JEFFERSON CITY, Mo. – Members of the Missouri Senate are sending a message to the state’s House of Representatives, and to Republican Governor Eric Greitens as well.
What that message might be is open to interpretation, but it simply seems to be:
“We want to see this dealt with.”
Arriving on the Senate floor on Thursday morning, Sens. Gary Romine and Doug Libla began a conversational exchange on the floor concerning the recent allegations of blackmail against the embattled governor, discussing the fact that the Attorney General’s office attorney representing Greitens in the matter is also representing him in the ongoing matters of the Confide investigation as well as the recent allegations.
The two men spoke of the impeachment process works, a rarity on the Senate floor, perhaps even more so when factored in that it concerns a governor of the same party as those senators discussing the matter.
“We need the House to be able to step up and begin the proceedings that are necessary to shed light on all these fires that are burning,” Sen. Gary Romine said.
Sen. Bob Dixon rose for an inquiry, as his colleagues sought to ask him about his knowledge of the steps, as he had done some research in the matter.
“I can’t give you a legal opinion, but I can give you my own opinion,” Dixon said. “Process is paramount. And if we follow the process, despite the policy, we stay out of trouble.”
He pointed to the state constitution, noting that the process, of course, places the sole power of impeachment with the Missouri House, while the Senate is placed in the “very unique and arduous place of selecting the jury.”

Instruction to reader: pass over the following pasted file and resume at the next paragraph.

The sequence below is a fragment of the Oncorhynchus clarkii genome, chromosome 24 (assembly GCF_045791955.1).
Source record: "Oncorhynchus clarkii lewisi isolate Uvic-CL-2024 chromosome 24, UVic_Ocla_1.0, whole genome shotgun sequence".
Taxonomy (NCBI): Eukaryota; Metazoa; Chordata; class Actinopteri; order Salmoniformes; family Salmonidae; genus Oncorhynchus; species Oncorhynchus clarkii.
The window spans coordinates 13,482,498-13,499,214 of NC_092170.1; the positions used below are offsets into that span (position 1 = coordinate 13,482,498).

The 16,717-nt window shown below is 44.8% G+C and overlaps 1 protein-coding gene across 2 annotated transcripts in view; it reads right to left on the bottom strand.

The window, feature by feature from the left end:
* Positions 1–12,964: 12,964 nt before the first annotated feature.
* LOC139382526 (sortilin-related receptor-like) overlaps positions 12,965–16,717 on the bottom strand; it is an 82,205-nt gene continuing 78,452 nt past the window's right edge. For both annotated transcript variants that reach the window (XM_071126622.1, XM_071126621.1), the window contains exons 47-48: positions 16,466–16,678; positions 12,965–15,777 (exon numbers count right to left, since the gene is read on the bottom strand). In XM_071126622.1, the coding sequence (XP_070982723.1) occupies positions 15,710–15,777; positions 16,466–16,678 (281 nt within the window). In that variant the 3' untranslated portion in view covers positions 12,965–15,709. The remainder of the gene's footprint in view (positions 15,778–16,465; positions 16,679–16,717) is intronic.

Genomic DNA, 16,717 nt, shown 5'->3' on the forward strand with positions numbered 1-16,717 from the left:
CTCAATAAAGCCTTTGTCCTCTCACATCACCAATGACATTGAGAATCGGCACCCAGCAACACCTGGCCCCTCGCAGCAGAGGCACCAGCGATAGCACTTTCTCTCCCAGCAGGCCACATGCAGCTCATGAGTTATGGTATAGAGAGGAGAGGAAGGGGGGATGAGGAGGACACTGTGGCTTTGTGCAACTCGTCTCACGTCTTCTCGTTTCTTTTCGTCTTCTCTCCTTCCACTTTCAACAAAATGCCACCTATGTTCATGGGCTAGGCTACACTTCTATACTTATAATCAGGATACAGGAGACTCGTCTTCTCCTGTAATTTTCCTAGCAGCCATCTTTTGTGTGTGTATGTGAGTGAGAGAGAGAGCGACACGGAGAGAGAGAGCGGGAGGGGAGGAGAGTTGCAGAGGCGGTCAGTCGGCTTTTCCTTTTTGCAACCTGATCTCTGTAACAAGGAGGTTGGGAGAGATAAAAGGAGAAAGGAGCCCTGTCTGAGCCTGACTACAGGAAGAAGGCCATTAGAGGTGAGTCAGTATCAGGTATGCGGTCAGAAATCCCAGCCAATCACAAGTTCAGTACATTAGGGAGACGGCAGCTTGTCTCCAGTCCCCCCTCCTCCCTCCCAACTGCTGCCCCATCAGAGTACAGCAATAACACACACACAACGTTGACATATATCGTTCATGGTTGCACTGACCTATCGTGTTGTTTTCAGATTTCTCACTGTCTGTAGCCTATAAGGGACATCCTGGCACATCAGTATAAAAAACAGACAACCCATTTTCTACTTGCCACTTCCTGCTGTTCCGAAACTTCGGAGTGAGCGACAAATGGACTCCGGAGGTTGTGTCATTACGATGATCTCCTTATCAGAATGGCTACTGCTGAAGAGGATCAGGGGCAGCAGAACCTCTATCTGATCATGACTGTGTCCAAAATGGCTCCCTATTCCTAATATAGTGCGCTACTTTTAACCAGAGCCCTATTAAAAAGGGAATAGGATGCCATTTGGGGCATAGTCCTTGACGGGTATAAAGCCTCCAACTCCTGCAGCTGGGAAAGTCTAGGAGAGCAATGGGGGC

According to statute (106.080 RSMo):
“If the governor or a judge of the supreme court shall be impeached, the house of representatives shall immediately transmit such articles of impeachment to the senate who shall, without delay, proceed to the election of a special commission to try the cause, which commission shall be composed of seven eminent jurists, who at the time of their election are judges of the circuit or appellate courts of this state; provided, however, that judges of the supreme court shall not be eligible to serve on such special commission. The commission shall meet in the City of Jefferson within thirty days after their election on a day designated by the senate.”
Dixon urged the members to caution, saying it was best not to comment on any ongoing investigation, and that with such a duty, he thought it best to remain impartial.
When asked if the Senate would open an investigation into the Governor, Senate President Pro Tem Ron Richard promptly replied that “we’re not going to do that.”
“We’re going to wait until the St. Louis judge and prosecuting attorneys do their things,” he said. “That’s the proper thing. We’re not going to get in the middle of an ongoing investigation.”
This story originally appeared on The Missouri Times.